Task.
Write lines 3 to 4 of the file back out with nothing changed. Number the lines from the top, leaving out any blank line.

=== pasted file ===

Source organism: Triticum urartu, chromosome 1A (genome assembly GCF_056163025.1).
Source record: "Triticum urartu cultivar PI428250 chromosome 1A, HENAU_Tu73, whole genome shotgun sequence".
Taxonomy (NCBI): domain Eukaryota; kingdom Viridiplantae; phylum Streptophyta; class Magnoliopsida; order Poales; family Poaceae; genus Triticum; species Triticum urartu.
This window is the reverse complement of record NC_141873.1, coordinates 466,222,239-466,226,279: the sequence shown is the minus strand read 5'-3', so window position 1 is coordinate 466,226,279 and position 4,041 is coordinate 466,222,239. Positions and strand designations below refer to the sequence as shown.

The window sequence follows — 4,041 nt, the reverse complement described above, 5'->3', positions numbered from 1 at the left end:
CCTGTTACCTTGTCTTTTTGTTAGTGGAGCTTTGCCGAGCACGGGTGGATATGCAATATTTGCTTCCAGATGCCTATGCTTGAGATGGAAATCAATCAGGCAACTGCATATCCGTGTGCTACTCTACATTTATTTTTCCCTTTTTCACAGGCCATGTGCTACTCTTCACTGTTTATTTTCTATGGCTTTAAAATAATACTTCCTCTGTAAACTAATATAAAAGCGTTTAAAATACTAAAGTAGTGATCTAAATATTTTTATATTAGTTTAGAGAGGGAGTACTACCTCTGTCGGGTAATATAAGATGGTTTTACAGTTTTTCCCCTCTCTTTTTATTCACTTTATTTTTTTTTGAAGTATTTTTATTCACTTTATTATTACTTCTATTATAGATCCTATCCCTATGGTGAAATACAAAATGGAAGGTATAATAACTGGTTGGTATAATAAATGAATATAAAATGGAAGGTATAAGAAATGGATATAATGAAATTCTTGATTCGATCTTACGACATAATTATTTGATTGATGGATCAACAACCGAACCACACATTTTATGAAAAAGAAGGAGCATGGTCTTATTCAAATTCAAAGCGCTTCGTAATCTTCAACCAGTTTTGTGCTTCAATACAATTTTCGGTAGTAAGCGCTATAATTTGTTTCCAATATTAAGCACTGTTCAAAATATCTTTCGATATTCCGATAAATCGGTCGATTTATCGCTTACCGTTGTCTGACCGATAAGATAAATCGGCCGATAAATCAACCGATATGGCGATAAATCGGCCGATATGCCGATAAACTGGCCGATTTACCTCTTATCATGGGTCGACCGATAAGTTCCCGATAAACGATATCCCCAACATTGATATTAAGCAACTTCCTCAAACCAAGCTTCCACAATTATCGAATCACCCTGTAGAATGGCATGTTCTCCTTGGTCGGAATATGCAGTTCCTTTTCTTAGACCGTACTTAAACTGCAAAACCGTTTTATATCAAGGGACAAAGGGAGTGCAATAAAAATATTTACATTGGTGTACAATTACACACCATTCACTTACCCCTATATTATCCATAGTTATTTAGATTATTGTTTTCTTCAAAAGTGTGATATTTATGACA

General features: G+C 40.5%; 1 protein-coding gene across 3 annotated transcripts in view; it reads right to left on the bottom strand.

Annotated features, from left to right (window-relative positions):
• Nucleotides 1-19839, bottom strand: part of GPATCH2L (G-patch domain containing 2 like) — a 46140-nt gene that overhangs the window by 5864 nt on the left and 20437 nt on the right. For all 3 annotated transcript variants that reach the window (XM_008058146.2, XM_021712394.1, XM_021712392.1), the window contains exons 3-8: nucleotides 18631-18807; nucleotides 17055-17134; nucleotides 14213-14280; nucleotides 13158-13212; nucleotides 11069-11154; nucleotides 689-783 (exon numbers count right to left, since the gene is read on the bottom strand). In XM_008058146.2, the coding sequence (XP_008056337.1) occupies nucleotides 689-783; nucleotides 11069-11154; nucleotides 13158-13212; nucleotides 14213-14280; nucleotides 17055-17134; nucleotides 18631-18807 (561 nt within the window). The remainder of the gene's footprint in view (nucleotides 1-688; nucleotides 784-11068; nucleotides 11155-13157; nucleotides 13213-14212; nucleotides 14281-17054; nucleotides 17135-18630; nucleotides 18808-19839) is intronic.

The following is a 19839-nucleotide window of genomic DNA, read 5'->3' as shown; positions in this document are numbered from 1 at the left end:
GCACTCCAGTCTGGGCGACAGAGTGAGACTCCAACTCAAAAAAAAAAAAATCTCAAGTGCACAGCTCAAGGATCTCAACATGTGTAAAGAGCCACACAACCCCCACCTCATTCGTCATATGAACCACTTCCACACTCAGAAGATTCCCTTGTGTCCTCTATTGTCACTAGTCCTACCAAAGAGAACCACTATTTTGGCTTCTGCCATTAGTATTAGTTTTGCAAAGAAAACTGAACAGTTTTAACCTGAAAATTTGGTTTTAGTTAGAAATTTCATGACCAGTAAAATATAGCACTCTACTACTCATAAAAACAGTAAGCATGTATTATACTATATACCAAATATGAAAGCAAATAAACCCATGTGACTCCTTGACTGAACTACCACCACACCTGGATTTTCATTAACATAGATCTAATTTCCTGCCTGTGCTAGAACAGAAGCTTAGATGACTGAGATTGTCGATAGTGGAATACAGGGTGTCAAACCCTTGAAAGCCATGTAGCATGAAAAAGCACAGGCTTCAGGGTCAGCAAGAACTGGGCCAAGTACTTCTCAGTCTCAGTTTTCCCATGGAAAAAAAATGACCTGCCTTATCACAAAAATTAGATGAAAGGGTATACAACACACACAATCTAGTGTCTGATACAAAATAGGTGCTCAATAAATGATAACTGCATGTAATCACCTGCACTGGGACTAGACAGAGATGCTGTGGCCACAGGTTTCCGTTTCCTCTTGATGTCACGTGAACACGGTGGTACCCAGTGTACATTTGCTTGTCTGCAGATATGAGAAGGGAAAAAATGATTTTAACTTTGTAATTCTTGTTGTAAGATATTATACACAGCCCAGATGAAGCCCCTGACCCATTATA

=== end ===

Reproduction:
Taxonomy (NCBI): domain Eukaryota; kingdom Viridiplantae; phylum Streptophyta; class Magnoliopsida; order Poales; family Poaceae; genus Triticum; species Triticum urartu.
This window is the reverse complement of record NC_141873.1, coordinates 466,222,239-466,226,279: the sequence shown is the minus strand read 5'-3', so window position 1 is coordinate 466,226,279 and position 4,041 is coordinate 466,222,239. Positions and strand designations below refer to the sequence as shown.